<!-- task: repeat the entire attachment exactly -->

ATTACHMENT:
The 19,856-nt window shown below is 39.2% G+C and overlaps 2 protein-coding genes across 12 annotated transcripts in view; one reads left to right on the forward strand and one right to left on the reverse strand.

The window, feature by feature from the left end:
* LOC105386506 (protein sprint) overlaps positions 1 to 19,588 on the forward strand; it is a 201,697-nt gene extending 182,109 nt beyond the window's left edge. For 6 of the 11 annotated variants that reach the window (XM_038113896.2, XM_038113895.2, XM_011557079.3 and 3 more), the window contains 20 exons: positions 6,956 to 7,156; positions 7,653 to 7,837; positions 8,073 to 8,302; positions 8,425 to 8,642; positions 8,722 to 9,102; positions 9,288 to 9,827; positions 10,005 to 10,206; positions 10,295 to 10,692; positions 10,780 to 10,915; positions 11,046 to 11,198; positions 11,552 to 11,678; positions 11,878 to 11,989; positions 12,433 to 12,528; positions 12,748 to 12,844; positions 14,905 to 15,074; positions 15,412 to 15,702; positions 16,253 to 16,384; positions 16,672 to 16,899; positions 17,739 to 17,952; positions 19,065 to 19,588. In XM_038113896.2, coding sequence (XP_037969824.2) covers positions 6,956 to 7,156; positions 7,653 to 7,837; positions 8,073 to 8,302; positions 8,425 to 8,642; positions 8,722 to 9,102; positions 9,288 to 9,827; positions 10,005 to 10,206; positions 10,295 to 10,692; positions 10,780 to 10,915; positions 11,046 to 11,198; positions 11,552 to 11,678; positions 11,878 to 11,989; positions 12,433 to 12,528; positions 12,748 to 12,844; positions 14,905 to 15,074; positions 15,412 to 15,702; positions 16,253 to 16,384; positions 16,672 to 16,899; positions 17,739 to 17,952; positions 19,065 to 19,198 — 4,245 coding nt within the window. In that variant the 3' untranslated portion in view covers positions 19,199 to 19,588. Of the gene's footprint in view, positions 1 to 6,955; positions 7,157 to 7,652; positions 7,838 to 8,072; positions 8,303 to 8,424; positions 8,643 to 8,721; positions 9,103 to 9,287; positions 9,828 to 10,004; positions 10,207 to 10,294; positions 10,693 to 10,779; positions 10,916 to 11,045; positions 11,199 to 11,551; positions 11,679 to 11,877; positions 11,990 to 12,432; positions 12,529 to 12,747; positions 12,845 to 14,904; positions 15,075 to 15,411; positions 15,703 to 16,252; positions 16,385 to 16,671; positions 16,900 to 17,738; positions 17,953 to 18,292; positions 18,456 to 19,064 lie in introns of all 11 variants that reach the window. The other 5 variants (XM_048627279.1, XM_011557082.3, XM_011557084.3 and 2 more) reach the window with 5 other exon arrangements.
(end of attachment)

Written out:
The 19,856-nt window shown below is 39.2% G+C and overlaps 2 protein-coding genes across 12 annotated transcripts in view; one reads left to right on the forward strand and one right to left on the reverse strand.

The window, feature by feature from the left end:
* LOC105386506 (protein sprint) overlaps positions 1 to 19,588 on the forward strand; it is a 201,697-nt gene extending 182,109 nt beyond the window's left edge. For 6 of the 11 annotated variants that reach the window (XM_038113896.2, XM_038113895.2, XM_011557079.3 and 3 more), the window contains 20 exons: positions 6,956 to 7,156; positions 7,653 to 7,837; positions 8,073 to 8,302; positions 8,425 to 8,642; positions 8,722 to 9,102; positions 9,288 to 9,827; positions 10,005 to 10,206; positions 10,295 to 10,692; positions 10,780 to 10,915; positions 11,046 to 11,198; positions 11,552 to 11,678; positions 11,878 to 11,989; positions 12,433 to 12,528; positions 12,748 to 12,844; positions 14,905 to 15,074; positions 15,412 to 15,702; positions 16,253 to 16,384; positions 16,672 to 16,899; positions 17,739 to 17,952; positions 19,065 to 19,588. In XM_038113896.2, coding sequence (XP_037969824.2) covers positions 6,956 to 7,156; positions 7,653 to 7,837; positions 8,073 to 8,302; positions 8,425 to 8,642; positions 8,722 to 9,102; positions 9,288 to 9,827; positions 10,005 to 10,206; positions 10,295 to 10,692; positions 10,780 to 10,915; positions 11,046 to 11,198; positions 11,552 to 11,678; positions 11,878 to 11,989; positions 12,433 to 12,528; positions 12,748 to 12,844; positions 14,905 to 15,074; positions 15,412 to 15,702; positions 16,253 to 16,384; positions 16,672 to 16,899; positions 17,739 to 17,952; positions 19,065 to 19,198 — 4,245 coding nt within the window. In that variant the 3' untranslated portion in view covers positions 19,199 to 19,588. Of the gene's footprint in view, positions 1 to 6,955; positions 7,157 to 7,652; positions 7,838 to 8,072; positions 8,303 to 8,424; positions 8,643 to 8,721; positions 9,103 to 9,287; positions 9,828 to 10,004; positions 10,207 to 10,294; positions 10,693 to 10,779; positions 10,916 to 11,045; positions 11,199 to 11,551; positions 11,679 to 11,877; positions 11,990 to 12,432; positions 12,529 to 12,747; positions 12,845 to 14,904; positions 15,075 to 15,411; positions 15,703 to 16,252; positions 16,385 to 16,671; positions 16,900 to 17,738; positions 17,953 to 18,292; positions 18,456 to 19,064 lie in introns of all 11 variants that reach the window. The other 5 variants (XM_048627279.1, XM_011557082.3, XM_011557084.3 and 2 more) reach the window with 5 other exon arrangements.